All images via Thomas X. Casey

“Mommy, Daddy, take my hand, take me out to Freedomland!”

This refrain was heard frequently in and around New York City in the early 1960s, in radio ads and repeated by kids eager to visit a new amusement park called Freedomland U.S.A. Covering 205 acres in the northeast Bronx, it was shaped in the form of the contiguous 48 states and transported its visitors across the country to witness key episodes in American history.

Billed as the world’s largest entertainment center, it was an ambitious but quixotic attempt to bring a Disneyland style attraction to the northeast United States. Operating from 1960 until it went bankrupt in 1964, Freedomland is long gone, having been replaced by Co-op City. But it lives on in the memories of those who visited and in scenes they captured in photographs.

Thomas X. Casey, a Bronx author who has an extensive collection of Freedomland photographs, has shared some of his images with Untapped Cities. These candid shots reveal elaborate historical recreations of city streets, a mine, the Western frontier, and other places, linked by trains, boats, stage coaches, and ore buckets. The photos also show the people, visitors and staff, who populated Freedomland and gave life to this invented place.

Visitors entered Freedomland’s facsimile of the United States on the East Coast and proceeded into Old New York where they saw storefronts like the Schering Apothecary, one of several corporate sponsored facilities.

From New York, one could venture to other parts of the United States. The photo above shows Totsie, one of the “authentic Manhattan tug boats” (as they were described in newspaper ads) that carried visitors from New York Harbor to the Great Lakes. Contrary to the advertising claims, strict historical accuracy was not Freedomland’s strong suit, instead it offered a fun experience inspired by American history.

Over in Old Chicago, visitors could help put out the 1871 Chicago Fire. This is widely reported as one of the most popular and exciting places for kids in Freedomland.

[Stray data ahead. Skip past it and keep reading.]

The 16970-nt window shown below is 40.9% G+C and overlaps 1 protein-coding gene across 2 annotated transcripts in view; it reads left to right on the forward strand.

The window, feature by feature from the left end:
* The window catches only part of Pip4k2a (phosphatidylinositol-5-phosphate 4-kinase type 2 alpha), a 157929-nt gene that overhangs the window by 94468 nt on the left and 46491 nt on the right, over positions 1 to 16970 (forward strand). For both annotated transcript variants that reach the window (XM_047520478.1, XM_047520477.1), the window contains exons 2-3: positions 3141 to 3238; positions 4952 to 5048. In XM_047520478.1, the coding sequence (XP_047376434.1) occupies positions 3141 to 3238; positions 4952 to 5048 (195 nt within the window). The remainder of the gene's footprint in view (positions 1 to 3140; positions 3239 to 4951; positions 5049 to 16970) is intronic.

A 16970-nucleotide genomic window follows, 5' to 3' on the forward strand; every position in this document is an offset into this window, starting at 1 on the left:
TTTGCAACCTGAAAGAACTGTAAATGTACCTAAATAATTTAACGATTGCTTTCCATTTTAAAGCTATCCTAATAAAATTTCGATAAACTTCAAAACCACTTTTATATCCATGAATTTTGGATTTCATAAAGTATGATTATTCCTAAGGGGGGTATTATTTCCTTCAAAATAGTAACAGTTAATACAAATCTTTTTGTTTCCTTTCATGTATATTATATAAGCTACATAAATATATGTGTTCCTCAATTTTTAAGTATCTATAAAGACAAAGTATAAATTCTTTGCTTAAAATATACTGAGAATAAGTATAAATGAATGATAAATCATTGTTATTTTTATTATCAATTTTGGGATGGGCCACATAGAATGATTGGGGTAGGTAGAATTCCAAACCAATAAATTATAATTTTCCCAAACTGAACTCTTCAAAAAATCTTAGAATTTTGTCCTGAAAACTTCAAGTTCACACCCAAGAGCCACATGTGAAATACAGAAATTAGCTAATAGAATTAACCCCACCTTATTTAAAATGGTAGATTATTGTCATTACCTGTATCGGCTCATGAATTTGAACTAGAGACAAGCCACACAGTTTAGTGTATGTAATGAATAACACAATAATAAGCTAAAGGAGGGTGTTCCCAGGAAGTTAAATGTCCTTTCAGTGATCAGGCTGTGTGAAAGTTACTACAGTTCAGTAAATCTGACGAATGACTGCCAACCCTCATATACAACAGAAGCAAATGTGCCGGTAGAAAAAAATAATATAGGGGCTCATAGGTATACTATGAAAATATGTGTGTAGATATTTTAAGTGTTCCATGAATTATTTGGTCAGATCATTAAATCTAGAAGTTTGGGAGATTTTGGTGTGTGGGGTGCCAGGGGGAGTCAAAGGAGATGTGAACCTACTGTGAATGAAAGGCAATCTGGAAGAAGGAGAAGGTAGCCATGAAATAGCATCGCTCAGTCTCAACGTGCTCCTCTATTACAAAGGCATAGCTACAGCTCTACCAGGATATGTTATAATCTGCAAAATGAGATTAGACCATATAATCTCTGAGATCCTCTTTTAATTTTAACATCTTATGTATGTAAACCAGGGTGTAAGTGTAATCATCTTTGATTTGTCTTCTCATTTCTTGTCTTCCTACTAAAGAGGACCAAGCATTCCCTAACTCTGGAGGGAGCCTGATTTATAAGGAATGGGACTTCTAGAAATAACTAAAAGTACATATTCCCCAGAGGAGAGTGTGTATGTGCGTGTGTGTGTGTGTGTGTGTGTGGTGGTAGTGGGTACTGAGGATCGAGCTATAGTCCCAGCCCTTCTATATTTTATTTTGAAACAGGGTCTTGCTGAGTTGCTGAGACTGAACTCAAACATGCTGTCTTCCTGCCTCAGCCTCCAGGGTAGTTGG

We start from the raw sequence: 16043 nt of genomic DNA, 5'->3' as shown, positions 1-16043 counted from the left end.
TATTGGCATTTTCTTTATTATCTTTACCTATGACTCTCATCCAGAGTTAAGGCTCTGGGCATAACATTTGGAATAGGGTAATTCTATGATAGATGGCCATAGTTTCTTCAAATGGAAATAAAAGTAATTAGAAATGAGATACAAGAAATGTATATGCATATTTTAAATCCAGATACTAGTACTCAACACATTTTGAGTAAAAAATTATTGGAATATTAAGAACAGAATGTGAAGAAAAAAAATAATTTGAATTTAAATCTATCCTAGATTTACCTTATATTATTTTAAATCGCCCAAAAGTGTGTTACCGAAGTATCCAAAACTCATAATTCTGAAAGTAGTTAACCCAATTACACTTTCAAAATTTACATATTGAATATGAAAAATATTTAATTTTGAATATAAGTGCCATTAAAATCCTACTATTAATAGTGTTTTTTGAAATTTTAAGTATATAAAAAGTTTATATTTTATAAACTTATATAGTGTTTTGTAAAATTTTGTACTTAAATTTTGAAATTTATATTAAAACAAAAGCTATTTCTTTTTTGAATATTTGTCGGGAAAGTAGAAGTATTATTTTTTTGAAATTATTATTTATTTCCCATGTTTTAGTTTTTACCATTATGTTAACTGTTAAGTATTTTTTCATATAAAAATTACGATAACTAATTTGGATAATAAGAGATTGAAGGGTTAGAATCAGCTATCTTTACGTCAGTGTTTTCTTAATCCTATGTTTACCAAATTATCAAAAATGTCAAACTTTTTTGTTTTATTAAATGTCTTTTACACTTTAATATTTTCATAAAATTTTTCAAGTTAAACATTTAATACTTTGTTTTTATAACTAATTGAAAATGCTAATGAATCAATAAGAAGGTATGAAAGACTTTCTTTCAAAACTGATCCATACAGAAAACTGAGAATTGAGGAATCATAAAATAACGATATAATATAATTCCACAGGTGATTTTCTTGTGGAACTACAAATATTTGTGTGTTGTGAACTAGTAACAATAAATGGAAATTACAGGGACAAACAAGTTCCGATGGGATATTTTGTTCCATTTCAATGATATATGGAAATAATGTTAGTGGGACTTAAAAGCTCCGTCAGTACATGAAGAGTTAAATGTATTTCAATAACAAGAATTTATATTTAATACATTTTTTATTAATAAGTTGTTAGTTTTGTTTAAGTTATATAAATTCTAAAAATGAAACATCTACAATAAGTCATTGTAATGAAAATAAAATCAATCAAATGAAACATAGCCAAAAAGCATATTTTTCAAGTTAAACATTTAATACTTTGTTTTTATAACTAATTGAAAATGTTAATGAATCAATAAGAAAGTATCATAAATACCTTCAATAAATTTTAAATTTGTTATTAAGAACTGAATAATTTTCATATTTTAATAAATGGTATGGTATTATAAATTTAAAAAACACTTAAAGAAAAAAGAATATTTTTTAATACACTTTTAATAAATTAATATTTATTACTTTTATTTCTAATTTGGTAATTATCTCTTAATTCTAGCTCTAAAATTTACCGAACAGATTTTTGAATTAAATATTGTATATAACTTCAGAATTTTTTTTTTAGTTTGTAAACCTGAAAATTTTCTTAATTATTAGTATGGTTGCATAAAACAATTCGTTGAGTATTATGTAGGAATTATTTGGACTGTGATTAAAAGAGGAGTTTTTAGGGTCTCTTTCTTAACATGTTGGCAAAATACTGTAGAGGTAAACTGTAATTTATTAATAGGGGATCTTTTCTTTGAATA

From Chicago Station, shown above, visitors could ride the Santa Fe railroad to San Francisco. Although much shorter than the real thing, it was an actual train running on tracks. After Freedomland closed, the station was moved to Clark’s Trading Post, an amusement park in New Hampshire, where it still stands.

Freedomland offered a number of dining options, such as this eatery in Chinatown in San Francisco. The Chun King restaurant was sponsored by its namesake, a Chinese canned food brand.

There was more to Freedomland than big cities. One could also see The Great Plains, a Civil War battlefield, and The Old Southwest.

The ore buckets offered aerial views across the country.

Another popular activity for children was taking a trip with Danny the Dragon. Normally, he pulled along several cars as he traveled through gardens in the New Orleans section of Freedomland, but for reasons unknown he was on his own this day.

While the construction of Co-op City removed all traces of Freedomland, it is not forgotten by those who visited. Besides a popular Facebook page, a commemorative plaque was placed at the site in 2013.  In addition, the operator of a Freedomland fan website rescued the decorative paddle wheels and smokestack from Totsie the tug boat and has donated them for placement next to the plaque. Appropriately, though also ironically, this would restore a true artifact to a site of ersatz history.

Next, read about ten secrets of Co-op City, ten secrets of Coney Island’s Cyclone, and the New York State Pavilion at the 1964 World’s Fair, a competitor to Freedomland. Contact the author @Jeff_Reuben.

 Bronx, Co-Op City, Freedomland, san francisco

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